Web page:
It is a debate I am unqualified to adjudicate. The deeply unsatisfying tribalism that marred the religious education of my youth laid an unpromising foundation; and though I respect the way in which many people I love have carved deeply satisfying spiritual lives for themselves in Judaism, many in the same independent minyanim movement Beinart so admires, my religious direction tended elsewhere. As for Israel, I don’t think of it much. Even in a career as a political writer given to disputation, the sheer viciousness (which you’ll see from the hate mail this piece produces: I plan to publish it) faced by those who criticize not merely Israel, but certain specific de rigeur formulations about Israel, turned me off the entire subject. Instead, and I’ve never admitted this publicly before, the deeply saturated irrationalism surrounding it as I was growing up was what made me fascinated with political irrationalism as such – and helps explain why I ended up a scholar of the American far-right.
That reflexive intimidation, in the end, is what most fascinates me about The Crisis of Zionism. I’d heard great things from friends about the book — but read almost nothing admiring about it in the public prints. People are cowed at the thought of taking on the shrieking Israel absolutists, the ones who imagine themselves every day saving six million lives and their critics as hastening the slaughter. Apropos: In one stunning story Beinart tells in his book, a group of young Jewish leaders declined to stand together at a Jewish gathering and sing the national anthem, but also declined to join a public resolution opposing settlement growth: “In the organized Jewish world, left-leaning young Jews often rely on establishment Jewish institutions for financial support. And publicly criticism is an excellent way to endanger that support.” Again and again, he prints quotations from unidentified sources, who apparently fear attaching their name to even innocuous opinions: like the former official of the American Defamation League who says it is “first and foremost a fund-raising organization”; and the “prominent Jewish journalist” who remarks that one major institutional conference “looks like the day room at the old-age home.”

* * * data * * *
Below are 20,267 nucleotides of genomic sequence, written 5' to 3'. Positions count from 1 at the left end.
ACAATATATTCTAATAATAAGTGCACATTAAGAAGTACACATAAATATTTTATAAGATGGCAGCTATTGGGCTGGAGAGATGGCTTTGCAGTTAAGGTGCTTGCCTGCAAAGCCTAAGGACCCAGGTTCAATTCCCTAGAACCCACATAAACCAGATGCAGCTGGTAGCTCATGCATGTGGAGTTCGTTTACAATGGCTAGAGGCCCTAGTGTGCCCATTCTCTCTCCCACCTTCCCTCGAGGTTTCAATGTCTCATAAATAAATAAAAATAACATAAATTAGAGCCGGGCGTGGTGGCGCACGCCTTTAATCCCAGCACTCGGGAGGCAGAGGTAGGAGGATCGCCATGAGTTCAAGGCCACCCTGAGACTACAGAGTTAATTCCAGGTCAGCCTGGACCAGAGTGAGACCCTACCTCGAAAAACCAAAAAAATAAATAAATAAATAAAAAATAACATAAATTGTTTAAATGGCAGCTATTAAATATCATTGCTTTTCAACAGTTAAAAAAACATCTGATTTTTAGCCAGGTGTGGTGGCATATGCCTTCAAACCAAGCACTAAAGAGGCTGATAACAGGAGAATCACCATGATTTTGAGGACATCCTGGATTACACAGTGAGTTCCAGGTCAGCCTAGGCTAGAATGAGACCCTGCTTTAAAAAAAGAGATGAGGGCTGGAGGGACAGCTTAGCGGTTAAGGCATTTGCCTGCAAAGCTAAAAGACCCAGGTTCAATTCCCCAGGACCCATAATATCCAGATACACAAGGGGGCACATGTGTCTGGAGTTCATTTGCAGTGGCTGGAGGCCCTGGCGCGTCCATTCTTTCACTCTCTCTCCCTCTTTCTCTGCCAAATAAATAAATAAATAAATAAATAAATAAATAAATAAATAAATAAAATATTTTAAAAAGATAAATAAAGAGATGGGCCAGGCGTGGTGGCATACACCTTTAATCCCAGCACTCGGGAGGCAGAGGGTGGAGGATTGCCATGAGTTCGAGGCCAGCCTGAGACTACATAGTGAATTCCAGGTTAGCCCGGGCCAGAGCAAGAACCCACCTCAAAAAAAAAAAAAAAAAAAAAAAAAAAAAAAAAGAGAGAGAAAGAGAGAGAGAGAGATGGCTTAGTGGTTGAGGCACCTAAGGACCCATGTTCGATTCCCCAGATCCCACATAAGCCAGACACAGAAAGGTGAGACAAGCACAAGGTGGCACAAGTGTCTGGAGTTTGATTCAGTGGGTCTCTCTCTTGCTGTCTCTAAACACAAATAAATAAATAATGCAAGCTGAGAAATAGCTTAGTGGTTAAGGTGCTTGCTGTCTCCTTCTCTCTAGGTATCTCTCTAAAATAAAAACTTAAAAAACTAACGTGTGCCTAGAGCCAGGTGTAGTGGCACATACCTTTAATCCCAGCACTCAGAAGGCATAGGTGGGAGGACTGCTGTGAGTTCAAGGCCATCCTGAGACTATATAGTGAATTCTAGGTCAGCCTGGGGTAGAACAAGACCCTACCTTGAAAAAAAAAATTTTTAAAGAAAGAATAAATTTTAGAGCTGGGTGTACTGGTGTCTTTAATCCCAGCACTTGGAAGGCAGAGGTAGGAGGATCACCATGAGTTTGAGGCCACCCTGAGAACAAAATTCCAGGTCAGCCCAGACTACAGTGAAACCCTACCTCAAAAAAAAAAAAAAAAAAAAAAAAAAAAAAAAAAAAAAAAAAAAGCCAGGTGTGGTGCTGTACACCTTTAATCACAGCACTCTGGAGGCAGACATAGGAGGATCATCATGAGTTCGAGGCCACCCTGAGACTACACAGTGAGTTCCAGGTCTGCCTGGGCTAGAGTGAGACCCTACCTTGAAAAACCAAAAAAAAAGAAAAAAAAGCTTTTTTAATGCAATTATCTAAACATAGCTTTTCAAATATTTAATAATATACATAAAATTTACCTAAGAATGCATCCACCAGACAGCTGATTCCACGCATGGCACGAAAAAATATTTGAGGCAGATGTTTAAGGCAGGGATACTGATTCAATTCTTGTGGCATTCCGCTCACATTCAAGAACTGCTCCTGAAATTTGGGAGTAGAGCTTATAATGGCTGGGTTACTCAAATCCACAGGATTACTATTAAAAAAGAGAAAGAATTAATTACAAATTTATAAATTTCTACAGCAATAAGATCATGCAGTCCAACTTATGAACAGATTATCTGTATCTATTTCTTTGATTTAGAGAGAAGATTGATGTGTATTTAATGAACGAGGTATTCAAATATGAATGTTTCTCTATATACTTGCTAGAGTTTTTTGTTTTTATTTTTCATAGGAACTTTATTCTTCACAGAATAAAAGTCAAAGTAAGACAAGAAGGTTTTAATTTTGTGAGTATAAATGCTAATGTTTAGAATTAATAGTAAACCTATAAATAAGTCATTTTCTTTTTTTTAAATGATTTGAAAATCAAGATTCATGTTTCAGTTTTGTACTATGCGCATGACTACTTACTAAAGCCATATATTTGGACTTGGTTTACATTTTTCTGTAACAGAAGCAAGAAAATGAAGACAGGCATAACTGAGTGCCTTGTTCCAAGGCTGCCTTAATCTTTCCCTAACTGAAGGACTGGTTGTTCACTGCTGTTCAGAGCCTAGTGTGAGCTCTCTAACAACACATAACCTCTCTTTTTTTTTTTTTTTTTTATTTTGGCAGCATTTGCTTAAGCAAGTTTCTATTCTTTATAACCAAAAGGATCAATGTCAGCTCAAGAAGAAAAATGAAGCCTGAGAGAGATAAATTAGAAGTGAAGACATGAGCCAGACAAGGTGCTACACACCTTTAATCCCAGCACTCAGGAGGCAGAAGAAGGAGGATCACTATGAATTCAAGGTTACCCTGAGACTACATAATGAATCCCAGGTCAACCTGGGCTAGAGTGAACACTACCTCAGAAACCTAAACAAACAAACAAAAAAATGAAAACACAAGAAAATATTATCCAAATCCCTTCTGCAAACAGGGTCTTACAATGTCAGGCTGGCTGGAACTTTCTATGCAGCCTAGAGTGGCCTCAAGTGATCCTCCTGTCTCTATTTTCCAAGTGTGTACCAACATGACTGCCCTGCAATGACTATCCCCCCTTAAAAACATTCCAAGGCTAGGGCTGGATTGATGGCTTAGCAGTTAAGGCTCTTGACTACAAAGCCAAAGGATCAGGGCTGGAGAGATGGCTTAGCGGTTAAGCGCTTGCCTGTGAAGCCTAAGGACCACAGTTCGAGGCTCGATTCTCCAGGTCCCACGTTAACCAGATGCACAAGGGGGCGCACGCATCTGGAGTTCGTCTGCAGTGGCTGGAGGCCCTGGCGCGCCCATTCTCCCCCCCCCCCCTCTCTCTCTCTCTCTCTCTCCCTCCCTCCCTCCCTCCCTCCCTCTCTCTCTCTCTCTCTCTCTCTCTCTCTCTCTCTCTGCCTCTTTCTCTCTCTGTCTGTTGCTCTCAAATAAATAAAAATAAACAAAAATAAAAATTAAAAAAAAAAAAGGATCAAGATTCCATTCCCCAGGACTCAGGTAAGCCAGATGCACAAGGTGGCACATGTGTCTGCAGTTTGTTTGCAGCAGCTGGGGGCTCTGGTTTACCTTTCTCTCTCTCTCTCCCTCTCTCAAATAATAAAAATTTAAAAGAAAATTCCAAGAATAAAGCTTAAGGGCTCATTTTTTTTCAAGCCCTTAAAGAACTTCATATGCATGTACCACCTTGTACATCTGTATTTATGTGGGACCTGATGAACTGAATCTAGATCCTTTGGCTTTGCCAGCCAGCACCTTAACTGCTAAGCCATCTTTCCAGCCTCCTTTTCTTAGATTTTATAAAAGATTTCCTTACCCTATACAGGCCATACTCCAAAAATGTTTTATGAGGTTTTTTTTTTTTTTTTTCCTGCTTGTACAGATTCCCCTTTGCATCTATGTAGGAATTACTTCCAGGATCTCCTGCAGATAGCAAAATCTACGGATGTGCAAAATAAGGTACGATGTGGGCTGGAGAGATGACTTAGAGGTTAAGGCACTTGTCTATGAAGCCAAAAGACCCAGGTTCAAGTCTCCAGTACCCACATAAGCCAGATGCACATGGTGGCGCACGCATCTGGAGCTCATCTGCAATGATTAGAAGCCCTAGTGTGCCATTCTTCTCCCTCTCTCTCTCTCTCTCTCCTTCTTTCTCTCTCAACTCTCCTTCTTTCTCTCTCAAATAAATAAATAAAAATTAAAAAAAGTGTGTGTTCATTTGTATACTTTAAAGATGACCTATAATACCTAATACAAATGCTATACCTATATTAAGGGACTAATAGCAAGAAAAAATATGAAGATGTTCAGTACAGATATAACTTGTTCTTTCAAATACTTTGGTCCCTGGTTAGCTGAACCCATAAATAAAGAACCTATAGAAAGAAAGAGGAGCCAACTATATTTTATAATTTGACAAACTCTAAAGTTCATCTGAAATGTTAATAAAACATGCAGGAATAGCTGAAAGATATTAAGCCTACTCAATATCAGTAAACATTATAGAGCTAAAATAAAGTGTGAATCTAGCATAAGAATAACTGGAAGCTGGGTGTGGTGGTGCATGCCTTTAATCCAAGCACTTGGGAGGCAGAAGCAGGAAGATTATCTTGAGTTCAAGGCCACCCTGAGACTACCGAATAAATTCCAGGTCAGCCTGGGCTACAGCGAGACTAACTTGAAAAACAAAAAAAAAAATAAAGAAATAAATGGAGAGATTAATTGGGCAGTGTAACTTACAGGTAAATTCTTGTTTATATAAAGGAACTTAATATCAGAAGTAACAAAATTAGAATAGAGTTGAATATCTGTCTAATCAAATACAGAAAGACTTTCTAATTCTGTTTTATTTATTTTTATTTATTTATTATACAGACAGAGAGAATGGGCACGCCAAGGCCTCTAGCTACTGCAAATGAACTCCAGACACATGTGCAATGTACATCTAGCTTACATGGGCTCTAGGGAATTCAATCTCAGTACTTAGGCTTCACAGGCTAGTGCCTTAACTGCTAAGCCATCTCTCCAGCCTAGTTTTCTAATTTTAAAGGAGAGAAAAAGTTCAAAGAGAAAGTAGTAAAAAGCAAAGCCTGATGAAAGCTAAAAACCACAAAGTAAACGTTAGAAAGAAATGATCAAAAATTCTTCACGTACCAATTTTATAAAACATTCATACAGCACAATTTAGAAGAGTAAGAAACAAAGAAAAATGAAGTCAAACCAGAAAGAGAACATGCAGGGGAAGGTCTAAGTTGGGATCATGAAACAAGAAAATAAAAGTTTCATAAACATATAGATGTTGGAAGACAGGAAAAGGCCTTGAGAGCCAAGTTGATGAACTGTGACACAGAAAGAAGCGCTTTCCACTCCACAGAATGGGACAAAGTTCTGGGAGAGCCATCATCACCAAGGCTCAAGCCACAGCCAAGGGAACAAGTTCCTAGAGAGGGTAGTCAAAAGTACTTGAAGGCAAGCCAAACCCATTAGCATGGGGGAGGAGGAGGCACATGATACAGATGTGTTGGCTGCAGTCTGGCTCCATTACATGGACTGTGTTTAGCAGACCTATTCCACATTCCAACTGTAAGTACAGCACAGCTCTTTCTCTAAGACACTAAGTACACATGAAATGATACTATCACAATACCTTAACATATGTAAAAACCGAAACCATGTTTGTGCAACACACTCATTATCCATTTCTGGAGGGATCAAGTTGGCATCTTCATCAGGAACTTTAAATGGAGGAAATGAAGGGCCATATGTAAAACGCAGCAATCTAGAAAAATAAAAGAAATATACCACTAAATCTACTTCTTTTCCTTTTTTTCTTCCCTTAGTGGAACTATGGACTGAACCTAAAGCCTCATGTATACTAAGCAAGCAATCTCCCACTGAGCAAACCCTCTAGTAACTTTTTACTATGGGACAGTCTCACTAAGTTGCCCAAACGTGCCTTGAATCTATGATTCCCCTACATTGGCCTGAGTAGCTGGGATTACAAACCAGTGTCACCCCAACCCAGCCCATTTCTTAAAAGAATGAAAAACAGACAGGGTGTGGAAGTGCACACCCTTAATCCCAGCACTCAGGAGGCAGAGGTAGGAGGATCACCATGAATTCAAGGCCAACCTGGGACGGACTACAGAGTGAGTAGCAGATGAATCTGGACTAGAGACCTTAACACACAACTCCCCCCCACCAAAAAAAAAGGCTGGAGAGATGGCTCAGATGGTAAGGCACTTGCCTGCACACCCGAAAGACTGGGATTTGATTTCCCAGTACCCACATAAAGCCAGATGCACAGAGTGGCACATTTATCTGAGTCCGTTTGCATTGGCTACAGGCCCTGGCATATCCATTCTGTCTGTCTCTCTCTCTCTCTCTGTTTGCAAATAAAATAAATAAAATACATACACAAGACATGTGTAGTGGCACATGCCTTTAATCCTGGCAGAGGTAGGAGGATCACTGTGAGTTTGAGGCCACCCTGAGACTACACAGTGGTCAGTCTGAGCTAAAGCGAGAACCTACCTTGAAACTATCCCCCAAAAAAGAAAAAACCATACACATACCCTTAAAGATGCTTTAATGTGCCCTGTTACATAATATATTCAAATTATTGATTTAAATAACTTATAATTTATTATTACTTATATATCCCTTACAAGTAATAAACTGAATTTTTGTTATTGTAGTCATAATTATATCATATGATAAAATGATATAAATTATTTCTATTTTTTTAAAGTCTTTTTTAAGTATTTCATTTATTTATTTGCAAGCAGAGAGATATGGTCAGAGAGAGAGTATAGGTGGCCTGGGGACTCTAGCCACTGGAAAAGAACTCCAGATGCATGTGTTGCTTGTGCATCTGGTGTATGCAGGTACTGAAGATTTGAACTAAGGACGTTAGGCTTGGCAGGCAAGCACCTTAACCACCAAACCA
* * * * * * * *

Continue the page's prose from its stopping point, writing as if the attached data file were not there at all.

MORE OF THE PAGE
Another anonymous source is a “senior State Department official,” who recently traveled with Secretary Clinton from Jerusalem to Ramallah in the West Bank: “There was a kind of silence and people were careful, but it was like, my God, you crossed that border and it was apartheid.” For the most prominent victim of this climate of intimidation, and the retreat from reason and empirical observation it enforces, is the president whose Chicago home sits across the street from a venerable synagogue where, Beinart argues, he learned from the Jewish community that embraced him a Zionism that was both deeply felt and opposed to settlement growth. But then Barack Obama moved into the White House, where he found it impossible to follow through on his convictions, thanks to “Jewish pressure,” as a revealing headline in Time magazine puts it.
Jewish pressure issues from people like Malcolm Honlein, not from any preponderance of actual Jews; polling finds “the gap between Jews and other Americans has not narrowed at all” on approval of Obama, and only 10 percent of American Jews make Israel their primary voting issue. “Members of Congress,” Beinart concludes, “worried that the administration did not fully grasp what he had gotten himself into” when he made a halt to the growth in settlements by the Israeli government a precondition for further diplomatic progress. Now, however, he has given up, and his statements sound like “they were faxed to his office by the Israeli prime minister’s office,” according to one Israeli commentary Beinart quotes. “‘If you’re going to pick a fight with a bully, you need to win.'” This quote is from a “Congressional staffer who works on Israel policy” – who, naturally, asked not to be named.
Rick Perlstein is the author of Before the Storm: Barry Goldwater and the Unmaking of the American Consensus and Nixonland: The Rise of a President and the Fracturing of America. He writes a weekly column for RollingStone.com.